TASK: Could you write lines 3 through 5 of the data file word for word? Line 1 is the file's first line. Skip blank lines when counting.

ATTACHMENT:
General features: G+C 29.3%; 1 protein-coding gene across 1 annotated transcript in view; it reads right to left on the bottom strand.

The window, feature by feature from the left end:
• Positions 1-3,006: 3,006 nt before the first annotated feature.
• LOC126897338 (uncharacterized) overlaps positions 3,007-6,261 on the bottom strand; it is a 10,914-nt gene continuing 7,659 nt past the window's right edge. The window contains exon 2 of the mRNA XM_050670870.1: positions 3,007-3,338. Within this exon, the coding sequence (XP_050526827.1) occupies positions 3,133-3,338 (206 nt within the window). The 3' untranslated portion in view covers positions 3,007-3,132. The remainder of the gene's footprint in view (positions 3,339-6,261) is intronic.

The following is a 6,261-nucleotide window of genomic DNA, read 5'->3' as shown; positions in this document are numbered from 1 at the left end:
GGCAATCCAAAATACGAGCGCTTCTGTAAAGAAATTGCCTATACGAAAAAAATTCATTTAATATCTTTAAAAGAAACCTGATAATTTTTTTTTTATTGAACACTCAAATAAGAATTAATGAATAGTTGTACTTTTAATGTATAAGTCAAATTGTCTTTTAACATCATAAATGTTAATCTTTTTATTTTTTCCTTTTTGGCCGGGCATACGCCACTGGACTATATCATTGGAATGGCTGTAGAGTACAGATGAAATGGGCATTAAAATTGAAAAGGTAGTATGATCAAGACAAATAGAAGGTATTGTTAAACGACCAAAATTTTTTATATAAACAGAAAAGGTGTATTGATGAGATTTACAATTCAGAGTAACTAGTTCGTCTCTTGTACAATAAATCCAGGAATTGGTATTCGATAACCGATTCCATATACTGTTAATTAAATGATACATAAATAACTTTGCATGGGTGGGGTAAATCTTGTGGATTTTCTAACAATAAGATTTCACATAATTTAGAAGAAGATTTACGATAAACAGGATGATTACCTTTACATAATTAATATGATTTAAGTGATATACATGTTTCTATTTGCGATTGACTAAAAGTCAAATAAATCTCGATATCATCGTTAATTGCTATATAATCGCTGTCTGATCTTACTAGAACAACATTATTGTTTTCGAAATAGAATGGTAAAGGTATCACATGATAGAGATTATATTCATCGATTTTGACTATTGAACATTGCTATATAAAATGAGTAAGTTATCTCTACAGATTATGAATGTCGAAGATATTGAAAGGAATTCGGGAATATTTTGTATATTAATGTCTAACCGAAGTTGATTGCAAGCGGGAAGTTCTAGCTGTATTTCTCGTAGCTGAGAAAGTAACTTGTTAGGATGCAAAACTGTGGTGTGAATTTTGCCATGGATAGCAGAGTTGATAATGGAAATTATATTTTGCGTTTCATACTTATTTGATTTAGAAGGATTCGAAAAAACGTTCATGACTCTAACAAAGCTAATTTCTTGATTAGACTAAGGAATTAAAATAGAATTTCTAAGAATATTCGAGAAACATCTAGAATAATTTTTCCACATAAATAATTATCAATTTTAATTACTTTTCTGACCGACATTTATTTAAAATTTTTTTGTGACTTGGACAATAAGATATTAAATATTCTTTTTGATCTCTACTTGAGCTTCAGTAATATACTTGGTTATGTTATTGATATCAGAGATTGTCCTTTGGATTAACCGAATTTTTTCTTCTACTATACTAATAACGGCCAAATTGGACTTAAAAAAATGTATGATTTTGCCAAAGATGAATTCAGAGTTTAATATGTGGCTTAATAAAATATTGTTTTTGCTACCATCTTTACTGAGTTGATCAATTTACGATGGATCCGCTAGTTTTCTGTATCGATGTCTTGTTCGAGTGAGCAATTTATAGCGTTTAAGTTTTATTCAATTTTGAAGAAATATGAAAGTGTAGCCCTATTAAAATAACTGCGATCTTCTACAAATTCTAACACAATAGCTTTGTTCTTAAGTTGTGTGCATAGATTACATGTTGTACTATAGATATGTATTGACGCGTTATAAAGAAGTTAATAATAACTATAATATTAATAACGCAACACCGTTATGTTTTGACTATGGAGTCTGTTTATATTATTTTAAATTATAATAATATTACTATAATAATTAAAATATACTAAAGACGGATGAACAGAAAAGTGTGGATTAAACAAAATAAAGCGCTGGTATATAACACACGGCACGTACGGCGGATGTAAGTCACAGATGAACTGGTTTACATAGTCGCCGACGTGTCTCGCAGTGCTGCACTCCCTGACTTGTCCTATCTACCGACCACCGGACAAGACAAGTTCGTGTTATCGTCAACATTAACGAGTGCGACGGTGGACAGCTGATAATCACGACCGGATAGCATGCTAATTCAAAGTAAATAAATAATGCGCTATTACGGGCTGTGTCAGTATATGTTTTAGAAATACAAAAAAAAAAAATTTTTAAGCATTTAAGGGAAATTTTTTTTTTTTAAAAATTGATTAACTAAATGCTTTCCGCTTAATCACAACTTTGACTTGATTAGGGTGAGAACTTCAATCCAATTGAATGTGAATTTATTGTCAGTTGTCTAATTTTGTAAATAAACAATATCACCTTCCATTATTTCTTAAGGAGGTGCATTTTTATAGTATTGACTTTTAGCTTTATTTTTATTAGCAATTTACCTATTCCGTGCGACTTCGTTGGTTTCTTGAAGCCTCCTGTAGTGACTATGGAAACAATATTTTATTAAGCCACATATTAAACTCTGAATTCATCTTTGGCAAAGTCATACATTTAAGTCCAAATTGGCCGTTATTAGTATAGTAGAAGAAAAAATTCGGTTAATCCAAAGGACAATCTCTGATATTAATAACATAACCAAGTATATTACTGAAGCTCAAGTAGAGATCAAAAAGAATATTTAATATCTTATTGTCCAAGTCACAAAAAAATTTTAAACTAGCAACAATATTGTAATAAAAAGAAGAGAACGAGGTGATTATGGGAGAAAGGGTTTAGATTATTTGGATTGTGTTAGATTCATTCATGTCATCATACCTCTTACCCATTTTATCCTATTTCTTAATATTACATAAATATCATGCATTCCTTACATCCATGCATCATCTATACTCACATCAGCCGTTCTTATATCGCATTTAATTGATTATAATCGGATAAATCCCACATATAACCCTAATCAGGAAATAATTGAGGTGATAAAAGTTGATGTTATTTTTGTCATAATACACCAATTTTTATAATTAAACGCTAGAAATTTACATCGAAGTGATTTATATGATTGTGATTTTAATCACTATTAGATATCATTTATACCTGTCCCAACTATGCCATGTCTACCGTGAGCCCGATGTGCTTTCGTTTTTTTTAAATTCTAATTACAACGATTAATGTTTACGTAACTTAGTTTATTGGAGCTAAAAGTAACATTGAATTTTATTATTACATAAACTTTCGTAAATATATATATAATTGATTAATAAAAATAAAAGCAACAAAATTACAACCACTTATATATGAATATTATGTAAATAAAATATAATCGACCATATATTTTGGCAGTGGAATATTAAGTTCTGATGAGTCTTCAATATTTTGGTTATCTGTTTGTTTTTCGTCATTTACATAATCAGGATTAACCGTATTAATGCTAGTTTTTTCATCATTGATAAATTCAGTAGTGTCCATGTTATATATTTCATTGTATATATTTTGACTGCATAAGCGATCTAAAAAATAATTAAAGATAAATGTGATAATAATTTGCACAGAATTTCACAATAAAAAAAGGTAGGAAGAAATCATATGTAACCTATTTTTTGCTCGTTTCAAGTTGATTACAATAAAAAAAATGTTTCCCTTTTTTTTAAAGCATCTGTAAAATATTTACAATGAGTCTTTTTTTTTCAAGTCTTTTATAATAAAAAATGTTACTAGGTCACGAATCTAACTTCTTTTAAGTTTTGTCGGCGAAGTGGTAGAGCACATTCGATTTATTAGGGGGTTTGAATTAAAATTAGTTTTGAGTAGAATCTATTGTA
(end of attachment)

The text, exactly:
• Positions 1-3,006: 3,006 nt before the first annotated feature.
• LOC126897338 (uncharacterized) overlaps positions 3,007-6,261 on the bottom strand; it is a 10,914-nt gene continuing 7,659 nt past the window's right edge. The window contains exon 2 of the mRNA XM_050670870.1: positions 3,007-3,338. Within this exon, the coding sequence (XP_050526827.1) occupies positions 3,133-3,338 (206 nt within the window). The 3' untranslated portion in view covers positions 3,007-3,132. The remainder of the gene's footprint in view (positions 3,339-6,261) is intronic.

The following is a 6,261-nucleotide window of genomic DNA, read 5'->3' as shown; positions in this document are numbered from 1 at the left end: